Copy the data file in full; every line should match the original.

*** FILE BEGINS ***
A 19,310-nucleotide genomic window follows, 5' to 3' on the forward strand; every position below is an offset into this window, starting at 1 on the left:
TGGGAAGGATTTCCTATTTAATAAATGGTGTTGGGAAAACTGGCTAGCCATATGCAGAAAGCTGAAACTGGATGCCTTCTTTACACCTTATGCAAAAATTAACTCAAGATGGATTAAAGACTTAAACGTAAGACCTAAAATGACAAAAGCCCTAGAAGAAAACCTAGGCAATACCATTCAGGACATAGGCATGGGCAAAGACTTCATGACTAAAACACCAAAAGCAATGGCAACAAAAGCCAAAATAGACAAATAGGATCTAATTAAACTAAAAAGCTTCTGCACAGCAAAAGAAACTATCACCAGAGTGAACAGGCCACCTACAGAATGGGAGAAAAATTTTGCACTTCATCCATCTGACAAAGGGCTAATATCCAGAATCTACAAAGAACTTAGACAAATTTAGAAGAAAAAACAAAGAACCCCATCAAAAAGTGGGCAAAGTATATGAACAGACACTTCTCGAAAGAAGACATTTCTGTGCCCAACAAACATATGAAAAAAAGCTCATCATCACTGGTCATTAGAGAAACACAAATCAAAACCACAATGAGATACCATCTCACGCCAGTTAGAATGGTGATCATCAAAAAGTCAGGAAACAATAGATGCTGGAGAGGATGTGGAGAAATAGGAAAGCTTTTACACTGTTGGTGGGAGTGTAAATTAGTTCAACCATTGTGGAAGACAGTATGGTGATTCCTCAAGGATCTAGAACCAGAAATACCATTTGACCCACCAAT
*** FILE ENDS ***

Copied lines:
A 19,310-nucleotide genomic window follows, 5' to 3' on the forward strand; every position below is an offset into this window, starting at 1 on the left:
TGGGAAGGATTTCCTATTTAATAAATGGTGTTGGGAAAACTGGCTAGCCATATGCAGAAAGCTGAAACTGGATGCCTTCTTTACACCTTATGCAAAAATTAACTCAAGATGGATTAAAGACTTAAACGTAAGACCTAAAATGACAAAAGCCCTAGAAGAAAACCTAGGCAATACCATTCAGGACATAGGCATGGGCAAAGACTTCATGACTAAAACACCAAAAGCAATGGCAACAAAAGCCAAAATAGACAAATAGGATCTAATTAAACTAAAAAGCTTCTGCACAGCAAAAGAAACTATCACCAGAGTGAACAGGCCACCTACAGAATGGGAGAAAAATTTTGCACTTCATCCATCTGACAAAGGGCTAATATCCAGAATCTACAAAGAACTTAGACAAATTTAGAAGAAAAAACAAAGAACCCCATCAAAAAGTGGGCAAAGTATATGAACAGACACTTCTCGAAAGAAGACATTTCTGTGCCCAACAAACATATGAAAAAAAGCTCATCATCACTGGTCATTAGAGAAACACAAATCAAAACCACAATGAGATACCATCTCACGCCAGTTAGAATGGTGATCATCAAAAAGTCAGGAAACAATAGATGCTGGAGAGGATGTGGAGAAATAGGAAAGCTTTTACACTGTTGGTGGGAGTGTAAATTAGTTCAACCATTGTGGAAGACAGTATGGTGATTCCTCAAGGATCTAGAACCAGAAATACCATTTGACCCACCAAT